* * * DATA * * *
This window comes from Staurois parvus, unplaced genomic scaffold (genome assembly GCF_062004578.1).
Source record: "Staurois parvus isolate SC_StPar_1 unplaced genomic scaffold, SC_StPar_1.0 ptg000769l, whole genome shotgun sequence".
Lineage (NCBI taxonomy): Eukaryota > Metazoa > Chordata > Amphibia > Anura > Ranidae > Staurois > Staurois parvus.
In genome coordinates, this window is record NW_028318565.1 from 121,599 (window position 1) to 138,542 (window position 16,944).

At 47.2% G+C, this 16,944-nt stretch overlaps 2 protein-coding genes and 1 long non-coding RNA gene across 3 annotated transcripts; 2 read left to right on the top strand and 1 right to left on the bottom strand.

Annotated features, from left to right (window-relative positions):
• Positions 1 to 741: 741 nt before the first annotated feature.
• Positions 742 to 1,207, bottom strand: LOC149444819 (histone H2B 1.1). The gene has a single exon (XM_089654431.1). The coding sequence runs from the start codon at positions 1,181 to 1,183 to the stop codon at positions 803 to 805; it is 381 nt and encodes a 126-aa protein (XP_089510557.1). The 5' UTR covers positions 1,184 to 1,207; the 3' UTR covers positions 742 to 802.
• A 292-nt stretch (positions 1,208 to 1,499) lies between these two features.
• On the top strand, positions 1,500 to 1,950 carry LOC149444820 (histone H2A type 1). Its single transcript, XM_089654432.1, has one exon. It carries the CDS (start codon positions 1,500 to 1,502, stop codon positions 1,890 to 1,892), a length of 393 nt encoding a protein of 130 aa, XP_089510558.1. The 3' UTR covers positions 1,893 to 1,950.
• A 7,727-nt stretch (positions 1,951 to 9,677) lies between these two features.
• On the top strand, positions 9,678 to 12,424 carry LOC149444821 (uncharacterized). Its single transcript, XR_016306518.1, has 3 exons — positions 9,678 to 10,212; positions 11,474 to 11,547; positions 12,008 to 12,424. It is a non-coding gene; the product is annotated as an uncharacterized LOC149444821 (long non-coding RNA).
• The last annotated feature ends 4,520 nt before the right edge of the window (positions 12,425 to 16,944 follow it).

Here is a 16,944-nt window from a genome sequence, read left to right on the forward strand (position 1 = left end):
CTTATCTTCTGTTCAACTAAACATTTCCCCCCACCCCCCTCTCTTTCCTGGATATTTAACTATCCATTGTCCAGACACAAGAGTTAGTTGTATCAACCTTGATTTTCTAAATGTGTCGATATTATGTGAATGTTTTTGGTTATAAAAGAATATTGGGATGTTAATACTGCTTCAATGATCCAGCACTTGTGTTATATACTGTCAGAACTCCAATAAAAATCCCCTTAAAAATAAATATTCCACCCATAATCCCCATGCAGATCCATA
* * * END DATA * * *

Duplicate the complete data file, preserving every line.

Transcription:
This window comes from Staurois parvus, unplaced genomic scaffold (genome assembly GCF_062004578.1).
Source record: "Staurois parvus isolate SC_StPar_1 unplaced genomic scaffold, SC_StPar_1.0 ptg000769l, whole genome shotgun sequence".
Lineage (NCBI taxonomy): Eukaryota > Metazoa > Chordata > Amphibia > Anura > Ranidae > Staurois > Staurois parvus.
In genome coordinates, this window is record NW_028318565.1 from 121,599 (window position 1) to 138,542 (window position 16,944).

At 47.2% G+C, this 16,944-nt stretch overlaps 2 protein-coding genes and 1 long non-coding RNA gene across 3 annotated transcripts; 2 read left to right on the top strand and 1 right to left on the bottom strand.

Annotated features, from left to right (window-relative positions):
• Positions 1 to 741: 741 nt before the first annotated feature.
• Positions 742 to 1,207, bottom strand: LOC149444819 (histone H2B 1.1). The gene has a single exon (XM_089654431.1). The coding sequence runs from the start codon at positions 1,181 to 1,183 to the stop codon at positions 803 to 805; it is 381 nt and encodes a 126-aa protein (XP_089510557.1). The 5' UTR covers positions 1,184 to 1,207; the 3' UTR covers positions 742 to 802.
• A 292-nt stretch (positions 1,208 to 1,499) lies between these two features.
• On the top strand, positions 1,500 to 1,950 carry LOC149444820 (histone H2A type 1). Its single transcript, XM_089654432.1, has one exon. It carries the CDS (start codon positions 1,500 to 1,502, stop codon positions 1,890 to 1,892), a length of 393 nt encoding a protein of 130 aa, XP_089510558.1. The 3' UTR covers positions 1,893 to 1,950.
• A 7,727-nt stretch (positions 1,951 to 9,677) lies between these two features.
• On the top strand, positions 9,678 to 12,424 carry LOC149444821 (uncharacterized). Its single transcript, XR_016306518.1, has 3 exons — positions 9,678 to 10,212; positions 11,474 to 11,547; positions 12,008 to 12,424. It is a non-coding gene; the product is annotated as an uncharacterized LOC149444821 (long non-coding RNA).
• The last annotated feature ends 4,520 nt before the right edge of the window (positions 12,425 to 16,944 follow it).

Here is a 16,944-nt window from a genome sequence, read left to right on the forward strand (position 1 = left end):
CTTATCTTCTGTTCAACTAAACATTTCCCCCCACCCCCCTCTCTTTCCTGGATATTTAACTATCCATTGTCCAGACACAAGAGTTAGTTGTATCAACCTTGATTTTCTAAATGTGTCGATATTATGTGAATGTTTTTGGTTATAAAAGAATATTGGGATGTTAATACTGCTTCAATGATCCAGCACTTGTGTTATATACTGTCAGAACTCCAATAAAAATCCCCTTAAAAATAAATATTCCACCCATAATCCCCATGCAGATCCATA